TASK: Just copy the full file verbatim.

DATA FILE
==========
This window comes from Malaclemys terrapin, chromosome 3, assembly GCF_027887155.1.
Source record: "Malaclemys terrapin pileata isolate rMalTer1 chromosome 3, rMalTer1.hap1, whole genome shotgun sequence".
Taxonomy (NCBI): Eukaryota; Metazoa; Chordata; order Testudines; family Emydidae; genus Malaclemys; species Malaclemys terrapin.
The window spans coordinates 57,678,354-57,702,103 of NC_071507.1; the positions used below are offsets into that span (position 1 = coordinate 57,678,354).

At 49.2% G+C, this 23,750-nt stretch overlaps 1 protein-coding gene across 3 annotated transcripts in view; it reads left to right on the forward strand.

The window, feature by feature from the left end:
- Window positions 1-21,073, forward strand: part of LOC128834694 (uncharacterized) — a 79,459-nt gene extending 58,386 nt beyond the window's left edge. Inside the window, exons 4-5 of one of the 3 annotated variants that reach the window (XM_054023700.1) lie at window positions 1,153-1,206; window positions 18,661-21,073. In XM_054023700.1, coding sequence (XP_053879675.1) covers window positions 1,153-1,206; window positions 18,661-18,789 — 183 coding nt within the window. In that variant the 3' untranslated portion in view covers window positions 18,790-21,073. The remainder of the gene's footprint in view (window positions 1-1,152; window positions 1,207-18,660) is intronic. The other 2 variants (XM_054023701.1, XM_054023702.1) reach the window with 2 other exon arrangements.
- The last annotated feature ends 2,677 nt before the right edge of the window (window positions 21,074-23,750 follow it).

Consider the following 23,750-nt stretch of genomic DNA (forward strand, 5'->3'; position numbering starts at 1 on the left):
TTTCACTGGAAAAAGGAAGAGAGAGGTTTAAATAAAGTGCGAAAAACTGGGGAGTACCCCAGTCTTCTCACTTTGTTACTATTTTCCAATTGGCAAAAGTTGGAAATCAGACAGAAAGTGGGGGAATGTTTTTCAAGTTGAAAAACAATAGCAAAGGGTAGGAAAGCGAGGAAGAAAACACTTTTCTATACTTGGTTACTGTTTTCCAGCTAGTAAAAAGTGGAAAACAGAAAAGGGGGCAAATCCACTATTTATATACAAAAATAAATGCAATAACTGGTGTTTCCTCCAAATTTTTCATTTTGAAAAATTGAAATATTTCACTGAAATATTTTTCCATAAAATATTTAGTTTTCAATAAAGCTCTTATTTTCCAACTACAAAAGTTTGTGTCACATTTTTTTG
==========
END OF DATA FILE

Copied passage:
This window comes from Malaclemys terrapin, chromosome 3, assembly GCF_027887155.1.
Source record: "Malaclemys terrapin pileata isolate rMalTer1 chromosome 3, rMalTer1.hap1, whole genome shotgun sequence".
Taxonomy (NCBI): Eukaryota; Metazoa; Chordata; order Testudines; family Emydidae; genus Malaclemys; species Malaclemys terrapin.
The window spans coordinates 57,678,354-57,702,103 of NC_071507.1; the positions used below are offsets into that span (position 1 = coordinate 57,678,354).

At 49.2% G+C, this 23,750-nt stretch overlaps 1 protein-coding gene across 3 annotated transcripts in view; it reads left to right on the forward strand.

The window, feature by feature from the left end:
- Window positions 1-21,073, forward strand: part of LOC128834694 (uncharacterized) — a 79,459-nt gene extending 58,386 nt beyond the window's left edge. Inside the window, exons 4-5 of one of the 3 annotated variants that reach the window (XM_054023700.1) lie at window positions 1,153-1,206; window positions 18,661-21,073. In XM_054023700.1, coding sequence (XP_053879675.1) covers window positions 1,153-1,206; window positions 18,661-18,789 — 183 coding nt within the window. In that variant the 3' untranslated portion in view covers window positions 18,790-21,073. The remainder of the gene's footprint in view (window positions 1-1,152; window positions 1,207-18,660) is intronic. The other 2 variants (XM_054023701.1, XM_054023702.1) reach the window with 2 other exon arrangements.
- The last annotated feature ends 2,677 nt before the right edge of the window (window positions 21,074-23,750 follow it).

Consider the following 23,750-nt stretch of genomic DNA (forward strand, 5'->3'; position numbering starts at 1 on the left):
TTTCACTGGAAAAAGGAAGAGAGAGGTTTAAATAAAGTGCGAAAAACTGGGGAGTACCCCAGTCTTCTCACTTTGTTACTATTTTCCAATTGGCAAAAGTTGGAAATCAGACAGAAAGTGGGGGAATGTTTTTCAAGTTGAAAAACAATAGCAAAGGGTAGGAAAGCGAGGAAGAAAACACTTTTCTATACTTGGTTACTGTTTTCCAGCTAGTAAAAAGTGGAAAACAGAAAAGGGGGCAAATCCACTATTTATATACAAAAATAAATGCAATAACTGGTGTTTCCTCCAAATTTTTCATTTTGAAAAATTGAAATATTTCACTGAAATATTTTTCCATAAAATATTTAGTTTTCAATAAAGCTCTTATTTTCCAACTACAAAAGTTTGTGTCACATTTTTTTG